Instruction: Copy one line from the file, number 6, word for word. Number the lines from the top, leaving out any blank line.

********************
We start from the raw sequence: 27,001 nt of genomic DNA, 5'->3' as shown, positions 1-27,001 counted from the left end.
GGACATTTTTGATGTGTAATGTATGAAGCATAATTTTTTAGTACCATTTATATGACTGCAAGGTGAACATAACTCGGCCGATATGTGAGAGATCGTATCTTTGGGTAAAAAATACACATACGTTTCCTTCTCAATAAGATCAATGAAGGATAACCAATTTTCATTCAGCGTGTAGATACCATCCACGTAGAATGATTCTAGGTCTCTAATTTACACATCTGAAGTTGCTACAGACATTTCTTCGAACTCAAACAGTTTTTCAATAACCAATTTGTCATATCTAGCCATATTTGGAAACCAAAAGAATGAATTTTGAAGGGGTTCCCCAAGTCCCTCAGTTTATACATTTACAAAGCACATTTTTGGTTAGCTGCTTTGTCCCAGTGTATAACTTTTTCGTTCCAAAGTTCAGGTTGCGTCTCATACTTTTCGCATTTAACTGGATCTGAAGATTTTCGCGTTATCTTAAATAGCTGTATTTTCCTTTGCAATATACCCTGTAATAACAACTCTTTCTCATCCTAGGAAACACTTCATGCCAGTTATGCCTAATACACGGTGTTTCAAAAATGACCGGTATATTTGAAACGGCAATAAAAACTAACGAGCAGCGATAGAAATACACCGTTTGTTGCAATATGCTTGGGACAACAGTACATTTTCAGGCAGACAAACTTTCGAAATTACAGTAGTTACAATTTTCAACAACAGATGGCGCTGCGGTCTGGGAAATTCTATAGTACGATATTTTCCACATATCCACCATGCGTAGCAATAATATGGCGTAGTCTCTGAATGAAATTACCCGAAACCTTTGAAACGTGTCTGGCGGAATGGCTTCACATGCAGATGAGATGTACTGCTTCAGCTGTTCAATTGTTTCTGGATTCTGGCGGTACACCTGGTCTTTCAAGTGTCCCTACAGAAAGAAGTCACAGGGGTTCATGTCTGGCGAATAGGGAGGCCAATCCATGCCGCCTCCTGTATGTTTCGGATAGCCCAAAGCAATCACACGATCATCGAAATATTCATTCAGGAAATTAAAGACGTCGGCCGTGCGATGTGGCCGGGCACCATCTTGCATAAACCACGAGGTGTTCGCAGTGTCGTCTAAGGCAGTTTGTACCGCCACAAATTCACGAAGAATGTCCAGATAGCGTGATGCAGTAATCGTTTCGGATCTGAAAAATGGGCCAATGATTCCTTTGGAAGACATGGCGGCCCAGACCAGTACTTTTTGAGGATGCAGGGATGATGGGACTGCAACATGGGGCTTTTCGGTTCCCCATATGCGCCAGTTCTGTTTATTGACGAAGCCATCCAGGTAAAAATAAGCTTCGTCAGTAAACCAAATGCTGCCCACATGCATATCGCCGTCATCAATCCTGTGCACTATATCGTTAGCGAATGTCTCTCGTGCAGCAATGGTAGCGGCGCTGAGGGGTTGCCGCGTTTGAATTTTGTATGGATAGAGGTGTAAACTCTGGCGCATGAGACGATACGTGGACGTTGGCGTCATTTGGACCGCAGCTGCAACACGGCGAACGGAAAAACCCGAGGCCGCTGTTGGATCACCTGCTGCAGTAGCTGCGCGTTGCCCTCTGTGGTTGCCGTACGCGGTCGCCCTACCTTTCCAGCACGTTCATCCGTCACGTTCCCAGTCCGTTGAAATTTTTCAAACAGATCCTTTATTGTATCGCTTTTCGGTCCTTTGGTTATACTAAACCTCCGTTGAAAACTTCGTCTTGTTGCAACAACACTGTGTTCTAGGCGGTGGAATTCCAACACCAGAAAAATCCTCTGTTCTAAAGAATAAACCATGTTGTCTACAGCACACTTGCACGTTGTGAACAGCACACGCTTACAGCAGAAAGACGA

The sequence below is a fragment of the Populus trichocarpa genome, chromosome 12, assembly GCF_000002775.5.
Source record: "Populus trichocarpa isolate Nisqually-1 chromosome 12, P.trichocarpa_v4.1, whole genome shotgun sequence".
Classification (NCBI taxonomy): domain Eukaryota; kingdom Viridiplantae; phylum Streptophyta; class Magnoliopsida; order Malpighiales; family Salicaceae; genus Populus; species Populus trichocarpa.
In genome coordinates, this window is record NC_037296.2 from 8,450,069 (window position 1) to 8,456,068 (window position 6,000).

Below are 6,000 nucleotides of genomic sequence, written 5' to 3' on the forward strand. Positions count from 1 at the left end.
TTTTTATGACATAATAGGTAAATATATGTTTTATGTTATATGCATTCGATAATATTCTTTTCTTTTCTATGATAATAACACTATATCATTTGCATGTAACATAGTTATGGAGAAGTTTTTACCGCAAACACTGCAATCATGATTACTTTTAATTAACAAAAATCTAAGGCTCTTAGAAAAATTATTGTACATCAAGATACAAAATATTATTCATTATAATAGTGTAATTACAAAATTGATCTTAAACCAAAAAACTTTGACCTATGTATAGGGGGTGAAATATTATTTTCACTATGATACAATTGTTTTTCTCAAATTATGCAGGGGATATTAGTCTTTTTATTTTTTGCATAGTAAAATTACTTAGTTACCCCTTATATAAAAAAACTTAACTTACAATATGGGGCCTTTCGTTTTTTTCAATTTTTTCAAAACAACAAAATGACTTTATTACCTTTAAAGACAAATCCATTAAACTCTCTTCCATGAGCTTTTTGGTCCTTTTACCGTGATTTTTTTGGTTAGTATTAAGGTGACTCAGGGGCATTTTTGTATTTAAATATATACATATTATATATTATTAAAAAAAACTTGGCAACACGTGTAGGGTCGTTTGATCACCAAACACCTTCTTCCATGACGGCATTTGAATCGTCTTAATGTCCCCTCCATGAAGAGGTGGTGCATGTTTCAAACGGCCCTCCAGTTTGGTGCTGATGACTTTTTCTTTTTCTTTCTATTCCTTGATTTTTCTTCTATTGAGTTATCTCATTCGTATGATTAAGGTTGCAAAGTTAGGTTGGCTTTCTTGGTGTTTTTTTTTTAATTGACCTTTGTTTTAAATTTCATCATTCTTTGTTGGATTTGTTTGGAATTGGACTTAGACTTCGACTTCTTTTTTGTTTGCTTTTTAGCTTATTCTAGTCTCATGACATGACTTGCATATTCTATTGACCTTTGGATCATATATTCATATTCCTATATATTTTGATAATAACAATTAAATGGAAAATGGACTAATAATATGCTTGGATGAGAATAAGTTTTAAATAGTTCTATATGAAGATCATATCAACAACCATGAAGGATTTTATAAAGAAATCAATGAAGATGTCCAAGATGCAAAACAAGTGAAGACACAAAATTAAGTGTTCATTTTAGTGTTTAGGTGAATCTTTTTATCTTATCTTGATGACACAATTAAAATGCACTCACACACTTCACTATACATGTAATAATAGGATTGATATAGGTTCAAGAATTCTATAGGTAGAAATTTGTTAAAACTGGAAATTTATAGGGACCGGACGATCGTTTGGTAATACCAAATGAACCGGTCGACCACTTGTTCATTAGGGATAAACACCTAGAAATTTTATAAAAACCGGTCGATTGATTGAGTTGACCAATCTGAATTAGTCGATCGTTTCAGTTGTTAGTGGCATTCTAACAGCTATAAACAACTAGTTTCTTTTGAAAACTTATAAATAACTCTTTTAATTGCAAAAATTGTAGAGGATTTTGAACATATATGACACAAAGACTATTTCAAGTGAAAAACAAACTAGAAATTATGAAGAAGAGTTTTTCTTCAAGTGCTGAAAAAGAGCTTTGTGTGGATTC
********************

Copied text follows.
In genome coordinates, this window is record NC_037296.2 from 8,450,069 (window position 1) to 8,456,068 (window position 6,000).